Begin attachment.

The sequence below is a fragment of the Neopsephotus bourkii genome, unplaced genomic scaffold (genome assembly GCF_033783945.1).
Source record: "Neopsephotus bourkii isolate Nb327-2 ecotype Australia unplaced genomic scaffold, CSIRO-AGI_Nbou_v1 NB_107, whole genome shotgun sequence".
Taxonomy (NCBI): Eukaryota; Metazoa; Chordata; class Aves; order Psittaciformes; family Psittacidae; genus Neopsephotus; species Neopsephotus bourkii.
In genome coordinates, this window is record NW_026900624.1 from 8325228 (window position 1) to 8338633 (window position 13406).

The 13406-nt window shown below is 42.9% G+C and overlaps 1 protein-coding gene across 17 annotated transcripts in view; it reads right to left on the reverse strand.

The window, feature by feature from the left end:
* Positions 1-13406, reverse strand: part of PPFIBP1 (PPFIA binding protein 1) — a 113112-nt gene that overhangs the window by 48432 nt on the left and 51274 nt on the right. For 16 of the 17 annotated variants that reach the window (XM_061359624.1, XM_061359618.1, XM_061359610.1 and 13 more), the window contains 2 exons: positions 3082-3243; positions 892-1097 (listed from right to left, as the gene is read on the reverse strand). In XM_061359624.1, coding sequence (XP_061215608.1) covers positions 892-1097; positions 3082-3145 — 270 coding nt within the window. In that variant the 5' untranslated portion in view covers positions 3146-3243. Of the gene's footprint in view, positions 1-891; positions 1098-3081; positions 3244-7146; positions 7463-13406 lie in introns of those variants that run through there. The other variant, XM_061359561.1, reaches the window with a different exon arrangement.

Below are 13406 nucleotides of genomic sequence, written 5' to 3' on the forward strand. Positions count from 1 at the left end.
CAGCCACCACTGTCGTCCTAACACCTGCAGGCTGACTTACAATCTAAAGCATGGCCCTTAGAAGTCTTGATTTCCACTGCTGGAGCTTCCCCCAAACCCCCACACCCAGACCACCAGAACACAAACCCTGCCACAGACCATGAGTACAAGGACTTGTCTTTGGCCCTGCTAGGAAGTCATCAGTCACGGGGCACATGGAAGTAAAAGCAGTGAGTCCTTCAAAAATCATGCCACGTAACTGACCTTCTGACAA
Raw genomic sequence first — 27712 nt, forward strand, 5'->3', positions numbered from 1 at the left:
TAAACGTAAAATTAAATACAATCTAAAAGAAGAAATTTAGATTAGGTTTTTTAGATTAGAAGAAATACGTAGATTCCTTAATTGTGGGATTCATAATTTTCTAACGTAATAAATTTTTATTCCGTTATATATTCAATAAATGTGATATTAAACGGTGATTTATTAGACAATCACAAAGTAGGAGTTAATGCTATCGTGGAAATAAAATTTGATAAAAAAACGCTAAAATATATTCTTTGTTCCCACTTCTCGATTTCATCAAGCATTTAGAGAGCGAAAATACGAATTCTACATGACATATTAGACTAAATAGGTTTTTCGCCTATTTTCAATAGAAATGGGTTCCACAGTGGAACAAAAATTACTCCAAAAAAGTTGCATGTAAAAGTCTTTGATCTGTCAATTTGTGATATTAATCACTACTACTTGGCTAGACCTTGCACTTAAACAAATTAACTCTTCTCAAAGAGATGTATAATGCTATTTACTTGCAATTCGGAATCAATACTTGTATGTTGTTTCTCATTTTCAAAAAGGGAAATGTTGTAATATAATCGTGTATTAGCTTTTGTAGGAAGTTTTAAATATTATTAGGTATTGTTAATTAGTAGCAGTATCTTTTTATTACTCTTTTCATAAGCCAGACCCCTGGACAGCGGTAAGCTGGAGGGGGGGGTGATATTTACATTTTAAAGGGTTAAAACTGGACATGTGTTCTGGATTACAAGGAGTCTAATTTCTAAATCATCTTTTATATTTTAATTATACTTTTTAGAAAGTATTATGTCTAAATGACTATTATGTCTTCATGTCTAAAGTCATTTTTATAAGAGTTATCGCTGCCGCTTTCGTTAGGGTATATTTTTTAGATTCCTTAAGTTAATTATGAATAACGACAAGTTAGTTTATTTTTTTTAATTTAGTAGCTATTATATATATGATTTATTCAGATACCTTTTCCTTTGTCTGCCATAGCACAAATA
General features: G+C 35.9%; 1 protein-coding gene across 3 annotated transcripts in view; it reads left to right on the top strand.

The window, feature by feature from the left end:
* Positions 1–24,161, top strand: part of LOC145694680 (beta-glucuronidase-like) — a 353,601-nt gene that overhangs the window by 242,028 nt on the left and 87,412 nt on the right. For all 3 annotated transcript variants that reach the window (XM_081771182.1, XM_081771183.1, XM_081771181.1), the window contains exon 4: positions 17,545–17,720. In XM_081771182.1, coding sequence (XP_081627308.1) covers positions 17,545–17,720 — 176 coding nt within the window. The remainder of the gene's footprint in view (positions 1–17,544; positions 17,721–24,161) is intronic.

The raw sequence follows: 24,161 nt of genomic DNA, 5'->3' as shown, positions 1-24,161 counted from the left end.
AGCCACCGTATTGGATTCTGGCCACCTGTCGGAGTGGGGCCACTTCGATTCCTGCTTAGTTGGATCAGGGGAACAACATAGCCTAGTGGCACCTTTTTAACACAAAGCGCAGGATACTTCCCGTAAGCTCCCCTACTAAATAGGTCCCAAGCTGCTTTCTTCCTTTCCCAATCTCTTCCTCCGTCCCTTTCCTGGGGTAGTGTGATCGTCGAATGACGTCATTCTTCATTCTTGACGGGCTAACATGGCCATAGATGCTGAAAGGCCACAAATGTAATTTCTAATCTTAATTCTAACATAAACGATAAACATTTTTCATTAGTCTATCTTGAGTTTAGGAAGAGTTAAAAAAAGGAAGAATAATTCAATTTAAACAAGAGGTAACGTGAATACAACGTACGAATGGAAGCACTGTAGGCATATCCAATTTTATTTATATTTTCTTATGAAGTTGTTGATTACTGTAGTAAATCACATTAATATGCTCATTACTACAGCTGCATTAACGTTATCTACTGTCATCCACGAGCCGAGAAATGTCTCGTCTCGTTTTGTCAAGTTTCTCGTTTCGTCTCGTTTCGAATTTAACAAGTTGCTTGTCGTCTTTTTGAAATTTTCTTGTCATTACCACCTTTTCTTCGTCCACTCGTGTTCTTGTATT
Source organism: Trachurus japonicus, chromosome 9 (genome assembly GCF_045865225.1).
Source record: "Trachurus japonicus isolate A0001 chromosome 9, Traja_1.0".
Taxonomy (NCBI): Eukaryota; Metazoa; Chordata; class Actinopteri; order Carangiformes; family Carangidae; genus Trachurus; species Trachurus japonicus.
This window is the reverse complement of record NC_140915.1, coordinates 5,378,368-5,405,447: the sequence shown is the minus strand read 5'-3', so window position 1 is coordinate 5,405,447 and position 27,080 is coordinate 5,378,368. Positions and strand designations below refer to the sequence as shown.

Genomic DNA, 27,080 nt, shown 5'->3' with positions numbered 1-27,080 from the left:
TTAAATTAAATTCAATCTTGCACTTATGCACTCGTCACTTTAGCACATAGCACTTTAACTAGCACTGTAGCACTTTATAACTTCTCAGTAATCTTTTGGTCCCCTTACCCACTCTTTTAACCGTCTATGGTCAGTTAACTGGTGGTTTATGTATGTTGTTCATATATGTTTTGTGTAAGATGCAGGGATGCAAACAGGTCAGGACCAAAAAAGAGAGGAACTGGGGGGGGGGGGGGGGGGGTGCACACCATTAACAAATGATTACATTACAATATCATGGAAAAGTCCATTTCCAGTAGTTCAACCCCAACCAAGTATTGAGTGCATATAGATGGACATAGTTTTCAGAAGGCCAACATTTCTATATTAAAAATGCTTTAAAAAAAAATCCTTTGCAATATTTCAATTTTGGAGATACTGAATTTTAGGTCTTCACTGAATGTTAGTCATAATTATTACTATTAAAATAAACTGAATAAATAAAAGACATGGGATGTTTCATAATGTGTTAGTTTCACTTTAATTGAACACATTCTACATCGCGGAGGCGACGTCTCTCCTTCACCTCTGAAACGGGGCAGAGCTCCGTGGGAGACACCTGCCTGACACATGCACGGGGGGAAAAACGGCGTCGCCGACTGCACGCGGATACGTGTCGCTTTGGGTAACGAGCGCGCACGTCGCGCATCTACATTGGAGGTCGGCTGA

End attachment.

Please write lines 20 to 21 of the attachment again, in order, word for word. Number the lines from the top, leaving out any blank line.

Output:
This window is the reverse complement of record NC_140915.1, coordinates 5,378,368-5,405,447: the sequence shown is the minus strand read 5'-3', so window position 1 is coordinate 5,405,447 and position 27,080 is coordinate 5,378,368. Positions and strand designations below refer to the sequence as shown.

Genomic DNA, 27,080 nt, shown 5'->3' with positions numbered 1-27,080 from the left: